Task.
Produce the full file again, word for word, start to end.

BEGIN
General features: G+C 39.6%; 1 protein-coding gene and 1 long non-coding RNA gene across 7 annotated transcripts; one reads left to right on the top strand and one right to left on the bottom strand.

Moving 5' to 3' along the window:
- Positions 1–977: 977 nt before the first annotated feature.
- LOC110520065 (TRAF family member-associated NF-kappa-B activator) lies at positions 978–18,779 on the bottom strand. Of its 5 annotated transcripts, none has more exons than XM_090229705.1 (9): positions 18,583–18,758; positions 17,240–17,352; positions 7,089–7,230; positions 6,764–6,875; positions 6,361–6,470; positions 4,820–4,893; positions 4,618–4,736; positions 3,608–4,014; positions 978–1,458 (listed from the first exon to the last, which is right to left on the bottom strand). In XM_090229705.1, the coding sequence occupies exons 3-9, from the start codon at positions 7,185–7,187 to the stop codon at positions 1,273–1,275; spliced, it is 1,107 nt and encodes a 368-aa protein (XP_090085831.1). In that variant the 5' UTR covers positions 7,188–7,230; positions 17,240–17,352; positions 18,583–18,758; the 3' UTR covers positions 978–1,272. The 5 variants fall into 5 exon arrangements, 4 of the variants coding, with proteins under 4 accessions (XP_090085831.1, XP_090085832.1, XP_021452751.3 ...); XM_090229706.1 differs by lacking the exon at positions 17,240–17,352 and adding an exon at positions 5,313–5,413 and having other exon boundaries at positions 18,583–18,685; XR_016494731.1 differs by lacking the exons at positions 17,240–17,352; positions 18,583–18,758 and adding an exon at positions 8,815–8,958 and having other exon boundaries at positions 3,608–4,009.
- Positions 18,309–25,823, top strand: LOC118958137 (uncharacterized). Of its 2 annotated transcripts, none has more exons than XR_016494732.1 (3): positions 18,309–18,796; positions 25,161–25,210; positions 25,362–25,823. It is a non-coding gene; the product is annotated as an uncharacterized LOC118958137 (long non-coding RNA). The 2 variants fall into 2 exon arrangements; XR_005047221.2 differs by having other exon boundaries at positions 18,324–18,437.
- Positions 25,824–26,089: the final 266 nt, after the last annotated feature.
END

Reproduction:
General features: G+C 39.6%; 1 protein-coding gene and 1 long non-coding RNA gene across 7 annotated transcripts; one reads left to right on the top strand and one right to left on the bottom strand.

Moving 5' to 3' along the window:
- Positions 1–977: 977 nt before the first annotated feature.
- LOC110520065 (TRAF family member-associated NF-kappa-B activator) lies at positions 978–18,779 on the bottom strand. Of its 5 annotated transcripts, none has more exons than XM_090229705.1 (9): positions 18,583–18,758; positions 17,240–17,352; positions 7,089–7,230; positions 6,764–6,875; positions 6,361–6,470; positions 4,820–4,893; positions 4,618–4,736; positions 3,608–4,014; positions 978–1,458 (listed from the first exon to the last, which is right to left on the bottom strand). In XM_090229705.1, the coding sequence occupies exons 3-9, from the start codon at positions 7,185–7,187 to the stop codon at positions 1,273–1,275; spliced, it is 1,107 nt and encodes a 368-aa protein (XP_090085831.1). In that variant the 5' UTR covers positions 7,188–7,230; positions 17,240–17,352; positions 18,583–18,758; the 3' UTR covers positions 978–1,272. The 5 variants fall into 5 exon arrangements, 4 of the variants coding, with proteins under 4 accessions (XP_090085831.1, XP_090085832.1, XP_021452751.3 ...); XM_090229706.1 differs by lacking the exon at positions 17,240–17,352 and adding an exon at positions 5,313–5,413 and having other exon boundaries at positions 18,583–18,685; XR_016494731.1 differs by lacking the exons at positions 17,240–17,352; positions 18,583–18,758 and adding an exon at positions 8,815–8,958 and having other exon boundaries at positions 3,608–4,009.
- Positions 18,309–25,823, top strand: LOC118958137 (uncharacterized). Of its 2 annotated transcripts, none has more exons than XR_016494732.1 (3): positions 18,309–18,796; positions 25,161–25,210; positions 25,362–25,823. It is a non-coding gene; the product is annotated as an uncharacterized LOC118958137 (long non-coding RNA). The 2 variants fall into 2 exon arrangements; XR_005047221.2 differs by having other exon boundaries at positions 18,324–18,437.
- Positions 25,824–26,089: the final 266 nt, after the last annotated feature.